The son of one of Australia’s wealthiest men has challenged the will of his mother, saying that she was not of sound mind when she wrote her will.
John Kahlbetzer has taken legal action in the NSW Supreme Court seeking a slice of his mother’s estate for his “maintenance and advancement in life”. Mr Kahlbetzer, 49, says a will made by his mother on June 25, 2013 – less than two months before her death – is invalid because she “lacked testamentary capacity”.
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In that will, Virginia Kahlbetzer left much of her estate to the the Garvan Institute of Medical Research. Under NSW law, if someone is proved to have lacked the mental capacity to make a legally binding and valid will, it can be set aside and the next earlier will is used. John Kahlbetzer is seeking that his mother’s 1990 will be declared valid, under which Mr Kahlbetzer is a residual beneficiary, although it is unclear if he shares this status with anyone else.
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Kahlbetzer is the son of German-born agribusiness baron John Dieter Kahlbetzer, whose fortune was estimated by BRW this year at $807 million. He and his younger brother Markus run the family’s extensive Australian agribusiness, property, venture capital and resources operations.
What is Testamentary Capacity?
In Australian law, for someone to execute a valid will, they must:
- understand the nature and effect of a will: they must understand what a will is and what it is used for
- know the nature and extent of their property: they must know what assets they own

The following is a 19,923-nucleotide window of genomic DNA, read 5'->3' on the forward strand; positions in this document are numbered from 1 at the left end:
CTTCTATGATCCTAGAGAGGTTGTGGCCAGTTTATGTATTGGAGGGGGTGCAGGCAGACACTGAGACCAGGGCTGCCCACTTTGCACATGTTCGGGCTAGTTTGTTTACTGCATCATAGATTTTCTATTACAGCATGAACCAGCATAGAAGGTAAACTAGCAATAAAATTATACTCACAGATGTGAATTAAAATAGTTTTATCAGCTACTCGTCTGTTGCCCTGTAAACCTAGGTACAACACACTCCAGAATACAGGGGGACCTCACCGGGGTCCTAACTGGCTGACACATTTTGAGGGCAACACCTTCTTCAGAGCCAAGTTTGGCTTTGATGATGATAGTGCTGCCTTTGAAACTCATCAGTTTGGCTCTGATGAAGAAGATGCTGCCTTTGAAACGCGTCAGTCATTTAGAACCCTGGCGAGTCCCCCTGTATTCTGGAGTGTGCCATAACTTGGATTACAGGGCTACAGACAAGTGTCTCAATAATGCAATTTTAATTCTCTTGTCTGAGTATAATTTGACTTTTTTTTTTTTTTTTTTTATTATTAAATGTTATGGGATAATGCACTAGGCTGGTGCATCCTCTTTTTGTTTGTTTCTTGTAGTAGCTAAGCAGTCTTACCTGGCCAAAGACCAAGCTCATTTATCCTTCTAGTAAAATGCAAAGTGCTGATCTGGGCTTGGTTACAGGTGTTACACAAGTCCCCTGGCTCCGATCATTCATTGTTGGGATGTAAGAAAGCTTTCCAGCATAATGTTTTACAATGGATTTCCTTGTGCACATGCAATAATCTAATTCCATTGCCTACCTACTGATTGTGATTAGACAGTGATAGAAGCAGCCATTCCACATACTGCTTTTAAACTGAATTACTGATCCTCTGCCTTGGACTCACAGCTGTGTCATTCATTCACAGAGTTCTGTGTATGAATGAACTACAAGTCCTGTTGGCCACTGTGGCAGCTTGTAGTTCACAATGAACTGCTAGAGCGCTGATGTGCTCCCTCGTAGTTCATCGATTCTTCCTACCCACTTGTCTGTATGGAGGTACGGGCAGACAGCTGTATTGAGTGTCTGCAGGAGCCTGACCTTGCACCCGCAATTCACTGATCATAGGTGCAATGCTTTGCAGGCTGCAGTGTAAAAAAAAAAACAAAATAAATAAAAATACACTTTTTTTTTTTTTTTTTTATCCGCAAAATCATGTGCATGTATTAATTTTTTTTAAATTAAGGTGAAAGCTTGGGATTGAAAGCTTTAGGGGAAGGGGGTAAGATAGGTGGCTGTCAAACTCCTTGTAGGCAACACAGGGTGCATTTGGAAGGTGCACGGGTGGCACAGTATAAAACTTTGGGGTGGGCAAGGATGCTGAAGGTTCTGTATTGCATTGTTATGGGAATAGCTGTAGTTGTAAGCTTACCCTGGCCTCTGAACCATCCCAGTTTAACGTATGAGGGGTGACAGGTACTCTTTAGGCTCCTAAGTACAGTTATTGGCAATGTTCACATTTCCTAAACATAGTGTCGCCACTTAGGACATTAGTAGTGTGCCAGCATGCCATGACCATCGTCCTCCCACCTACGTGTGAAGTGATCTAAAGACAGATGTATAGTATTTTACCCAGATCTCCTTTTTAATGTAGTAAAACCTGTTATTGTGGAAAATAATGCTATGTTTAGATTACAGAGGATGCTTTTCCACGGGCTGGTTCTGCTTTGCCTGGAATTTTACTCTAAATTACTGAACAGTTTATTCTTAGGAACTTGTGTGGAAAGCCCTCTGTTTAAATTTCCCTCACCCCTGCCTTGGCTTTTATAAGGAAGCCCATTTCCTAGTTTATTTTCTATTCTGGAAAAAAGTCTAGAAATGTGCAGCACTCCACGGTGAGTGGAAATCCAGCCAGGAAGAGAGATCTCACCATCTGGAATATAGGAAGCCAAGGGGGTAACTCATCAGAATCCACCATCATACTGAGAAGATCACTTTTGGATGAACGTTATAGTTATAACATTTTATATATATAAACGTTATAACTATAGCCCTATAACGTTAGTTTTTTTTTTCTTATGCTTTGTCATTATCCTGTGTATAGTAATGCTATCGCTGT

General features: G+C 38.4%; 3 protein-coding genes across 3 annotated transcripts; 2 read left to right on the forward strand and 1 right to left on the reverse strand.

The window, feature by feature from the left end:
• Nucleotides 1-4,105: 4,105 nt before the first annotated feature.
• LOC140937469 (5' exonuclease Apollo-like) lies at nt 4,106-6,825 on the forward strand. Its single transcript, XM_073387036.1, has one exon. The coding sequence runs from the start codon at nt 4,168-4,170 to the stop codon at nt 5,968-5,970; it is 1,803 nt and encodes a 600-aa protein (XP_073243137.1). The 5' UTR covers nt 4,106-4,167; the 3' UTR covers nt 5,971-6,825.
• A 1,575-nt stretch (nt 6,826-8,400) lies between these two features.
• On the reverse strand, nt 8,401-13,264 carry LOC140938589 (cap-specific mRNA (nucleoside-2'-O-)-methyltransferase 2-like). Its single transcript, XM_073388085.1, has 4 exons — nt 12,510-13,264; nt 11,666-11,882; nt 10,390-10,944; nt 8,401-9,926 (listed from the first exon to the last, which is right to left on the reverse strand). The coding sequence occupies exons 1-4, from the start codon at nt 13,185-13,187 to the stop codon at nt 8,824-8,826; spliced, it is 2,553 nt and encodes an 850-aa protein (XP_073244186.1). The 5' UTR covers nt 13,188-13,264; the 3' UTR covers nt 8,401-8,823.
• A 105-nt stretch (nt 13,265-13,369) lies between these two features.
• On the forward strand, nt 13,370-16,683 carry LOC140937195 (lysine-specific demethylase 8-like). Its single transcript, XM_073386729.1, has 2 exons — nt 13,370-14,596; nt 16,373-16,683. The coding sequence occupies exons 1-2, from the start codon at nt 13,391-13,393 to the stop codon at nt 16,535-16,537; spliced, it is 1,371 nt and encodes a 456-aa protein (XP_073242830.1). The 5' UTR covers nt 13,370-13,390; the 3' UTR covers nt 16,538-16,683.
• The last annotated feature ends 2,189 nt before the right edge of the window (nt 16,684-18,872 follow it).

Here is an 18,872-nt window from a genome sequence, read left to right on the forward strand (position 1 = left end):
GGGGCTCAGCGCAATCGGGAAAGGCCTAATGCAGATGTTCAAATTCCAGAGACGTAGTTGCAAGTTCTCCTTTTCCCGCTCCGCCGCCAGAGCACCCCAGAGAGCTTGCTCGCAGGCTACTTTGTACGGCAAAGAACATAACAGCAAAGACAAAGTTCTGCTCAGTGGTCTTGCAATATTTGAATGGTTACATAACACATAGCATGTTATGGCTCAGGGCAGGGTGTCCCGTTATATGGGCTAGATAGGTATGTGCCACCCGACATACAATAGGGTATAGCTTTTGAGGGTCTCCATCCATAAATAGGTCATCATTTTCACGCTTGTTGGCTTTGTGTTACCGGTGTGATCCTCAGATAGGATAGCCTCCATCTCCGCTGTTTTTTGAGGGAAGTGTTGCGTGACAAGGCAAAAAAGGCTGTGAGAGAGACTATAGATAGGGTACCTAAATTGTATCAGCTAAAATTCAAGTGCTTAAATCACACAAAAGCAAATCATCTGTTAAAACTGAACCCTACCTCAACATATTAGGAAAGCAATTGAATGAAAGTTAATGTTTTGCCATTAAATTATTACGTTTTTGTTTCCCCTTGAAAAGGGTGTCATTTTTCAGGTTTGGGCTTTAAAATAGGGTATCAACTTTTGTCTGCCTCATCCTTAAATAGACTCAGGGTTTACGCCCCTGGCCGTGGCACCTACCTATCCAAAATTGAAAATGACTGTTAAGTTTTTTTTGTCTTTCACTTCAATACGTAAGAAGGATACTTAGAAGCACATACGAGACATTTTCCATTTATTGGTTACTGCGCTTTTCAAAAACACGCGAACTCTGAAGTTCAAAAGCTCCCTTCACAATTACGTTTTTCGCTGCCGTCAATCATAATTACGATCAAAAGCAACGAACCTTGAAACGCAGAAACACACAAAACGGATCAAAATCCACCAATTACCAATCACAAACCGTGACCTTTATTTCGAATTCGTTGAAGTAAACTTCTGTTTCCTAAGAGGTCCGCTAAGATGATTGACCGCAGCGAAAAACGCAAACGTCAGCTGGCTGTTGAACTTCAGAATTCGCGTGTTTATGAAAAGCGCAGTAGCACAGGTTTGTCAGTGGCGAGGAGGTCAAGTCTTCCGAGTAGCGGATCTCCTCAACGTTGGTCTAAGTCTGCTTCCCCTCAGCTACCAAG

- comprehend and appreciate the claims to which they ought to give effect: they must know who they’re leaving their estate to, including who might have a legal claim to their estate
- are not affected by delusions that influence the disposal of their assets at the time they are making their will: they must not suffer from a disorder of their mind that influences the way they make their will.
If a person is thought to lack the necessary testamentary capacity to make a will, the will is set aside by the court. An earlier will might then be declared valid, or in the absence of a will, the deceased will be declared to have died intestate (or without a will). In this case, the intestacy rules will apply.
The potential for estate battles over whether a person has testamentary capacity to make a will may increase over time as Australia’s population ages.
One of the most common illnesses of old age is dementia.
- Three in ten people over the age of 85 have dementia
- An estimated 1.2 million Australians are caring for someone with dementia
- Dementia is the second leading cause of death in Australia and there is no cure
- Without a medical breakthrough, the number of people with dementia is expected to be almost 900,000 by 2050
If there are any questions about a person’s capacity to make a will, or if they are vulnerable to being pressured into making a will they would otherwise not make, it is imperative that a specialist in Succession Law is consulted. A specialist is highly trained in dealing with any cognitive decline and will make detailed notes pertaining to the case, which may be necessary in a later court battle.
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